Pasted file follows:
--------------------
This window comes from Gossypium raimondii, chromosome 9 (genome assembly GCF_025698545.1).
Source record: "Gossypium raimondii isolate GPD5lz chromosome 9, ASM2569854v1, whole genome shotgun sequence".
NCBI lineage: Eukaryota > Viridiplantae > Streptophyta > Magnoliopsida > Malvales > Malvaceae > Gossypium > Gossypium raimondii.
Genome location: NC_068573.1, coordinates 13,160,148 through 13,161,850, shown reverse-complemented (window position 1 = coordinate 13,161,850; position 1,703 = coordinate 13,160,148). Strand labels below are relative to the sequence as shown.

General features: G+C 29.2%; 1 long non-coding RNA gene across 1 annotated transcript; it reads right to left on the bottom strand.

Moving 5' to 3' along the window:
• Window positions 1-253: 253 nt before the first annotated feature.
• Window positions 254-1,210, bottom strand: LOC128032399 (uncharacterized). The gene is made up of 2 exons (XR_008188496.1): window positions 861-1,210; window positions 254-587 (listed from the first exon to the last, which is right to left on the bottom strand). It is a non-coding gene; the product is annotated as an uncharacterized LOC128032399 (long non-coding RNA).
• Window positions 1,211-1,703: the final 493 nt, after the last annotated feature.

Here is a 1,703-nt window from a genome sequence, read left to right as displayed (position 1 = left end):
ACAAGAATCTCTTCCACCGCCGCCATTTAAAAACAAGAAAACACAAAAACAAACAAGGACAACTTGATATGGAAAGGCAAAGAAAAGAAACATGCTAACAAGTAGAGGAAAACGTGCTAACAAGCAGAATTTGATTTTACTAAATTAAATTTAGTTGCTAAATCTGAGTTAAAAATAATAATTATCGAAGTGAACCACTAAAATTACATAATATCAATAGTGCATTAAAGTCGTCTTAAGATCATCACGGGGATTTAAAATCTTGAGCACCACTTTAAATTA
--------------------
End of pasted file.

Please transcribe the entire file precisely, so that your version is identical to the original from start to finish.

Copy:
This window comes from Gossypium raimondii, chromosome 9 (genome assembly GCF_025698545.1).
Source record: "Gossypium raimondii isolate GPD5lz chromosome 9, ASM2569854v1, whole genome shotgun sequence".
NCBI lineage: Eukaryota > Viridiplantae > Streptophyta > Magnoliopsida > Malvales > Malvaceae > Gossypium > Gossypium raimondii.
Genome location: NC_068573.1, coordinates 13,160,148 through 13,161,850, shown reverse-complemented (window position 1 = coordinate 13,161,850; position 1,703 = coordinate 13,160,148). Strand labels below are relative to the sequence as shown.

General features: G+C 29.2%; 1 long non-coding RNA gene across 1 annotated transcript; it reads right to left on the bottom strand.

Moving 5' to 3' along the window:
• Window positions 1-253: 253 nt before the first annotated feature.
• Window positions 254-1,210, bottom strand: LOC128032399 (uncharacterized). The gene is made up of 2 exons (XR_008188496.1): window positions 861-1,210; window positions 254-587 (listed from the first exon to the last, which is right to left on the bottom strand). It is a non-coding gene; the product is annotated as an uncharacterized LOC128032399 (long non-coding RNA).
• Window positions 1,211-1,703: the final 493 nt, after the last annotated feature.

Here is a 1,703-nt window from a genome sequence, read left to right as displayed (position 1 = left end):
ACAAGAATCTCTTCCACCGCCGCCATTTAAAAACAAGAAAACACAAAAACAAACAAGGACAACTTGATATGGAAAGGCAAAGAAAAGAAACATGCTAACAAGTAGAGGAAAACGTGCTAACAAGCAGAATTTGATTTTACTAAATTAAATTTAGTTGCTAAATCTGAGTTAAAAATAATAATTATCGAAGTGAACCACTAAAATTACATAATATCAATAGTGCATTAAAGTCGTCTTAAGATCATCACGGGGATTTAAAATCTTGAGCACCACTTTAAATTA